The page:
The Grammar School at Leeds and the Carnegie School of Sport are looking to recruit a highly motivated individual to a prestigious PhD
• Full-time Sponsored Postgraduate Research Studentship
• Start date: September 2022 (at the School) October 2022 (PhD Award Start Date)
The PhD studentship will have a bursary of £15,609 per annum (pro-rata into 12 monthly payments) plus UK Fees paid initially for a period of three years.
This is a unique opportunity for an enthusiastic and high-achieving individual looking to undertake a PhD in a vibrant research environment. The successful candidate will deliver athletic development provision at The Grammar School at Leeds alongside undertaking their PhD project.
The Grammar School at Leeds (GSAL) is a place of learning and success in all areas – academically, in wider co-curricular life and in personal relationships. The school has recently been named Northern School of the decade by the Sunday Times, placing GSAL in the top 4% nationally for GCSE and A-level for the value added. Students flourish in an ambitious and aspirational environment, but crucially they also enjoy a friendly and caring community. Every child is valued and supported by our dedicated team of staff to become confident, caring and resilient, capable of high achievement and able to rise to any challenge. GSAL has a great reputation for a variety of individual and team sports and we are looking to develop the strength and conditioning provision within the school for our team set based athletes in addition to thriving health and fitness culture for extracurricular activities.
The successful candidate will work alongside GSAL’s physical education and athletic development staff to supplement the co-curricular program with a willingness to work in both the Primary and Secondary phase of learning (3-18 years old). The successful candidate will have responsibilities in all aspects of physical education and they would have the potential to support the students and staff in sport including curricular and co-curricular fixtures as required by school. Although we do not expect an extensive knowledge of all activities, it would be desirable for candidates to be enthusiastic and willing to coach a sport(s) alongside the athletic development responsibilities. Practical coaching hours in term time will not exceed 3 days per week.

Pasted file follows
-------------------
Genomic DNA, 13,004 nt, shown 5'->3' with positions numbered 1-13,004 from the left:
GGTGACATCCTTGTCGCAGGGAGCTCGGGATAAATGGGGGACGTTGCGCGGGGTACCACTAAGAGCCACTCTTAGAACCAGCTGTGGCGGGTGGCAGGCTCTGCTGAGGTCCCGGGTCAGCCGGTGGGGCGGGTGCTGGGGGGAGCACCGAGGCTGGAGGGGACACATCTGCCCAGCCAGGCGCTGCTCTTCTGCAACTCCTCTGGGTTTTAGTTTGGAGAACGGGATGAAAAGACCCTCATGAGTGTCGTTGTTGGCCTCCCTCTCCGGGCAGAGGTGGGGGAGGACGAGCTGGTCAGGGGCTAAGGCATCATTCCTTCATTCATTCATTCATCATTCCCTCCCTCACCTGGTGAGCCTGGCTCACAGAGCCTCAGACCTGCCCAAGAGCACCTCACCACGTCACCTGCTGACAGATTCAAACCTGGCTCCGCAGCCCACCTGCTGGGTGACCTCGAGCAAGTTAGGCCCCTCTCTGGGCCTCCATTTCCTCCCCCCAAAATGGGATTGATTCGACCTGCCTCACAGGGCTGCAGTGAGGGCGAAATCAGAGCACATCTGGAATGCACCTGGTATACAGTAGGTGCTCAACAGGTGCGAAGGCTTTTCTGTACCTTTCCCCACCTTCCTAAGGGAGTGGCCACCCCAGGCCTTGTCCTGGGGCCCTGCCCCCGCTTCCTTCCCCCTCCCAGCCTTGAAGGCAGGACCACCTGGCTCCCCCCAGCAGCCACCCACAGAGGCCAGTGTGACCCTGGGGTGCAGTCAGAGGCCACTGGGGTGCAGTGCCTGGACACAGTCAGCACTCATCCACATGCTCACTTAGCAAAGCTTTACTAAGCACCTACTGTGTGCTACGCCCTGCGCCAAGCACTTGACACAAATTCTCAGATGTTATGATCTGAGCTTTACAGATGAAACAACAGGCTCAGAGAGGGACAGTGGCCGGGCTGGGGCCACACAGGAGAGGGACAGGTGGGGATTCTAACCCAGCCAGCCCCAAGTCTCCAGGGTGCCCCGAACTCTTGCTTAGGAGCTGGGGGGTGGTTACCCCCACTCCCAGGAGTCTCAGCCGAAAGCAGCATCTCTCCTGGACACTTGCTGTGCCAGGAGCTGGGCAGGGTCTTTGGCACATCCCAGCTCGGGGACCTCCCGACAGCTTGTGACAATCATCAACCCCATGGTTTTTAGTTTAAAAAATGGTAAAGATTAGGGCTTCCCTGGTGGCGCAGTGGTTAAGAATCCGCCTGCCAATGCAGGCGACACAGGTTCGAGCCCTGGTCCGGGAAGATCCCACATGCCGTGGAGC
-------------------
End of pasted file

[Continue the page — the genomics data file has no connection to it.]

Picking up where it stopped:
Project 1 Title: Long-Term Athletic Development within Schools: Evaluating Interventions
Supervisory team: Prof Kevin Till; Professor David Morley
There is a global concern surrounding the current lifestyle behaviours and future health and well-being of youth with levels of physical activity, aerobic and muscular fitness in youth declining (Sandercock & Cohen, 2019). These trends may be occurring due to (1) a perceived lack of value and misunderstanding of promoting health through skill-related components of physical fitness; (2) a tendency for youth activities to focus on sport-specific skills and competition; and (3) school timetabling implementing ‘health and fitness’ at limited time points each year Lloyd et al., 2015; Baker, 2015). To support the development of health and fitness, recent recommendations have supported the implementation and integration of long-term athletic development programmes within schools (Till et al., 2021). Long-term athletic development is defined as the habitual development of athleticism over time to improve health and fitness, enhance physical performance, reduce the relative risk of injury, and develop the confidence and competence of all youth (Lloyd et al., 2016). Athleticism is the ability to repeatedly perform a range of movements with precision and confidence in a variety of environments requiring competent levels of motor skill, strength, power, speed, agility, balance, coordination and endurance (Lloyd et al., 2015). Such an approach may be vital to overcome existing health concerns and promote future successful sports performance. Recent strategies and athletic development programmes have been proposed (i.e., Movement Orientated Games Based Assessment; Morley et al., 2021; RAMPAGE; Till et al., 2021) to support long-term athletic development. However, limited research exists evaluating the implementation of such long-term athletic development programmes within schools. It is envisaged that this project will design and develop athletic development programmes and evaluate the implementation through a monitoring and evaluation tool.
Further information on how to apply can be found here
To discuss the project please contact Professor Kevin Till ([Email Address Removed]), Professor David Morley ([Email Address Removed]) and Kevin Shattock (Head of Athletic Development at GSAL; [Email Address Removed])